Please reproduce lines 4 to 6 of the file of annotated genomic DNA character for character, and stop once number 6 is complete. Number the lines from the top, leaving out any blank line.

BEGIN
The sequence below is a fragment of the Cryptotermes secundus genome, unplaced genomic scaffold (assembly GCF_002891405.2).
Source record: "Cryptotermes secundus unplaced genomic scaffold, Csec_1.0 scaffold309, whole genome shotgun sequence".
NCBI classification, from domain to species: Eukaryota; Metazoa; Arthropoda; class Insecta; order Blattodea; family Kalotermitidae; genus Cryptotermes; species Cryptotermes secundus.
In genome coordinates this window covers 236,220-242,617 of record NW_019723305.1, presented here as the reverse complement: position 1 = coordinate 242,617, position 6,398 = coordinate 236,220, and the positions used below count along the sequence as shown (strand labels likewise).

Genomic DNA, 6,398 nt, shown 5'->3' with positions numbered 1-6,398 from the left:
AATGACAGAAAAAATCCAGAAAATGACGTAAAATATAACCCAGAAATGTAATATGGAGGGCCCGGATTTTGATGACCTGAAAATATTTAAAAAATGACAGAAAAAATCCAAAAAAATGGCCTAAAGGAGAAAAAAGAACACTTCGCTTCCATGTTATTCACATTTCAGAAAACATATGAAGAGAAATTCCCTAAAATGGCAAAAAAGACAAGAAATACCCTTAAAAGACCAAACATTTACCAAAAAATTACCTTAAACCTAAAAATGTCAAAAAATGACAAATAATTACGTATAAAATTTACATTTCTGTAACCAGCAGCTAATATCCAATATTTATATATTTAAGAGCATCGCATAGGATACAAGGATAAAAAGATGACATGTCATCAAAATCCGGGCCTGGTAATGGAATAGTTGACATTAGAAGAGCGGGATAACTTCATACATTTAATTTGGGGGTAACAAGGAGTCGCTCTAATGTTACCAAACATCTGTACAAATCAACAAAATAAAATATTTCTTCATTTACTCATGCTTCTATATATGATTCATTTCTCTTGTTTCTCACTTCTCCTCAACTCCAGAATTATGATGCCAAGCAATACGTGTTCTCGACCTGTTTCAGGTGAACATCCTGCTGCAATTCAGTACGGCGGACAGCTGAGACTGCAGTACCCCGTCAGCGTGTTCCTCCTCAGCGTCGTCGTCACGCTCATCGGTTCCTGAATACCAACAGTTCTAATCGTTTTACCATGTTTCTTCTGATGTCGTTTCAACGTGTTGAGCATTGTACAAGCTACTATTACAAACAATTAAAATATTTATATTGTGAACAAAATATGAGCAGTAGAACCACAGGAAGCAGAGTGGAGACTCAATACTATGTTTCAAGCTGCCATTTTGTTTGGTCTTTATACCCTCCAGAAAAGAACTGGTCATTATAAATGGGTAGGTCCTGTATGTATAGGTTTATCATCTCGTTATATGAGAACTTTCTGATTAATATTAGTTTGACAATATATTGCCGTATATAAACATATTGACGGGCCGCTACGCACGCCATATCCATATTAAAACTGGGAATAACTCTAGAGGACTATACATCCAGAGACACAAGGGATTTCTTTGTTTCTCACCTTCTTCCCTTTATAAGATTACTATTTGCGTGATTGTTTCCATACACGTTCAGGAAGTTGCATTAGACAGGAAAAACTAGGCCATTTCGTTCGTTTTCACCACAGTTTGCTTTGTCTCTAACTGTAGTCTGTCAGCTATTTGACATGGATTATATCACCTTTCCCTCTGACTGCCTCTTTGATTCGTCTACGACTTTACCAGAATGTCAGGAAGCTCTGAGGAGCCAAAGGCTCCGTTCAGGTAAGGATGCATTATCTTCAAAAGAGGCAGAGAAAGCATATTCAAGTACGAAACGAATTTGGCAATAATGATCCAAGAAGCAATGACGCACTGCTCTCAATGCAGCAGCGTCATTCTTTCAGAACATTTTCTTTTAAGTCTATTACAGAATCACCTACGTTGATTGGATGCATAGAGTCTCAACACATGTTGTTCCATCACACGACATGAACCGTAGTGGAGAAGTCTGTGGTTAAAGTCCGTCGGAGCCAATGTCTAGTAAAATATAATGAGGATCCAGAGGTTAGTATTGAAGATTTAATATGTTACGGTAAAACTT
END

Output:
In genome coordinates this window covers 236,220-242,617 of record NW_019723305.1, presented here as the reverse complement: position 1 = coordinate 242,617, position 6,398 = coordinate 236,220, and the positions used below count along the sequence as shown (strand labels likewise).

Genomic DNA, 6,398 nt, shown 5'->3' with positions numbered 1-6,398 from the left:
AATGACAGAAAAAATCCAGAAAATGACGTAAAATATAACCCAGAAATGTAATATGGAGGGCCCGGATTTTGATGACCTGAAAATATTTAAAAAATGACAGAAAAAATCCAAAAAAATGGCCTAAAGGAGAAAAAAGAACACTTCGCTTCCATGTTATTCACATTTCAGAAAACATATGAAGAGAAATTCCCTAAAATGGCAAAAAAGACAAGAAATACCCTTAAAAGACCAAACATTTACCAAAAAATTACCTTAAACCTAAAAATGTCAAAAAATGACAAATAATTACGTATAAAATTTACATTTCTGTAACCAGCAGCTAATATCCAATATTTATATATTTAAGAGCATCGCATAGGATACAAGGATAAAAAGATGACATGTCATCAAAATCCGGGCCTGGTAATGGAATAGTTGACATTAGAAGAGCGGGATAACTTCATACATTTAATTTGGGGGTAACAAGGAGTCGCTCTAATGTTACCAAACATCTGTACAAATCAACAAAATAAAATATTTCTTCATTTACTCATGCTTCTATATATGATTCATTTCTCTTGTTTCTCACTTCTCCTCAACTCCAGAATTATGATGCCAAGCAATACGTGTTCTCGACCTGTTTCAGGTGAACATCCTGCTGCAATTCAGTACGGCGGACAGCTGAGACTGCAGTACCCCGTCAGCGTGTTCCTCCTCAGCGTCGTCGTCACGCTCATCGGTTCCTGAATACCAACAGTTCTAATCGTTTTACCATGTTTCTTCTGATGTCGTTTCAACGTGTTGAGCATTGTACAAGCTACTATTACAAACAATTAAAATATTTATATTGTGAACAAAATATGAGCAGTAGAACCACAGGAAGCAGAGTGGAGACTCAATACTATGTTTCAAGCTGCCATTTTGTTTGGTCTTTATACCCTCCAGAAAAGAACTGGTCATTATAAATGGGTAGGTCCTGTATGTATAGGTTTATCATCTCGTTATATGAGAACTTTCTGATTAATATTAGTTTGACAATATATTGCCGTATATAAACATATTGACGGGCCGCTACGCACGCCATATCCATATTAAAACTGGGAATAACTCTAGAGGACTATACATCCAGAGACACAAGGGATTTCTTTGTTTCTCACCTTCTTCCCTTTATAAGATTACTATTTGCGTGATTGTTTCCATACACGTTCAGGAAGTTGCATTAGACAGGAAAAACTAGGCCATTTCGTTCGTTTTCACCACAGTTTGCTTTGTCTCTAACTGTAGTCTGTCAGCTATTTGACATGGATTATATCACCTTTCCCTCTGACTGCCTCTTTGATTCGTCTACGACTTTACCAGAATGTCAGGAAGCTCTGAGGAGCCAAAGGCTCCGTTCAGGTAAGGATGCATTATCTTCAAAAGAGGCAGAGAAAGCATATTCAAGTACGAAACGAATTTGGCAATAATGATCCAAGAAGCAATGACGCACTGCTCTCAATGCAGCAGCGTCATTCTTTCAGAACATTTTCTTTTAAGTCTATTACAGAATCACCTACGTTGATTGGATGCATAGAGTCTCAACACATGTTGTTCCATCACACGACATGAACCGTAGTGGAGAAGTCTGTGGTTAAAGTCCGTCGGAGCCAATGTCTAGTAAAATATAATGAGGATCCAGAGGTTAGTATTGAAGATTTAATATGTTACGGTAAAACTT